I think we played every song we knew over the course of those two nights. There were a lot of people that came both nights. Since we did the set list twice, on the second night, as a reward to them for sitting through the same set list twice, we did a 20-25 song encore.
Were the acoustic arrangements difficult to work out? Some of them are fairly different from the original album cuts.
Yeah, it took a little bit. Actually, what took the longest was figuring out how to play the damn banjo.
Did you learn to play the banjo just for these gigs?
I've flirted with the banjo my whole life. I've always wanted to try to play one. I always kind of sucked at it. I've done every kind of thing to try to get good at it. There was one time in my life that I owned three banjos. "Maybe if i get another one..."
Right, that didn't work out. Then I sold all of the banjos and went for years without one and got another one when this idea came up. And so then I thought that forcing myself to do this since we were going to have an acoustic show might force me to get better on the banjo. And it did to some degree. I sold the banjo as soon as we got done recording because I was so frustrated with it. And then I had to face the banjo again when we put the album out, to go out on the road with it. But this time I just wised up and thought, "Man, I ain't gonna do the fingerpicks and the thumbpicks. I suck with it." So I just played with a flatpick like a guitar and everything was great. Now I love the banjo! It only took me twenty years to figure that out. Listening to the these arrangements brings to light more of the folk and storytelling nature of the songs, more so than the rock arrangements did.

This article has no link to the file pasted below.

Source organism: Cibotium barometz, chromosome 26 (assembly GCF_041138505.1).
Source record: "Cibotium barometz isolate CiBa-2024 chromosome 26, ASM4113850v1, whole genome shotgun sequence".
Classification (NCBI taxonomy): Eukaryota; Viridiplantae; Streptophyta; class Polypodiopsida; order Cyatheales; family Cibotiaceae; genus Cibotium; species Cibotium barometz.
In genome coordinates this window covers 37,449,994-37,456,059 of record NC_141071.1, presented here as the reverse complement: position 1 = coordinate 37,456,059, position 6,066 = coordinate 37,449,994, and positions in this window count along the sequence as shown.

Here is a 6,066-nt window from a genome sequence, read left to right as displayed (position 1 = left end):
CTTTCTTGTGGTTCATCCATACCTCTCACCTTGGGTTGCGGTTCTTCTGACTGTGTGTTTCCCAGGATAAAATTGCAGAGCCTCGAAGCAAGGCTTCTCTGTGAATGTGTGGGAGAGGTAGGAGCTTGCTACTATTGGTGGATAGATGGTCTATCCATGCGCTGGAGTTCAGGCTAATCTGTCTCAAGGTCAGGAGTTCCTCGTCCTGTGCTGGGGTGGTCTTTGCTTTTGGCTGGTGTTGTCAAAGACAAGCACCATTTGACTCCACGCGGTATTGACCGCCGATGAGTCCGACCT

I agree, totally. We always suspected that, but I think the writing's on the wall now because everywhere we go people are loving this show. People love it. And I've had more people give me more heartfelt, glowing, "I love this new album" responses than for any other one that we've ever put out. So I think we've come to realize that we've been bludgeoning our songs to death for years.
I imagine that if you're in a bar and people are getting into the loud rock songs it's hard turn the volume down.
When you're playing electric guitar, too. I love to play electric guitar, and I love to play loud. But you're kind of cutting your own nose off, is what you're doing to some degree, because people are hearing the songs differently than they did before. So now for the first time it seems like people are getting it. They're thinking it's this hugely new thing. Really these aren't new arrangements, they're just live adaptations of the way the stuff was written in the first place. So it's a real eye-opener to see that you can do wrong. Some bands do right by blasting their shit out, and some bands can do wrong. And we're starting to see that we have done ourselves some wrong by doing that, just from seeing the way people are freaking out as they're /understanding/ the songs.
Do you think this realization will change your approach to songwriting, arranging and recording going forward?
Absolutely. Totally. I know it. I guarantee it. The future is wide open now. It's a whole new frontier.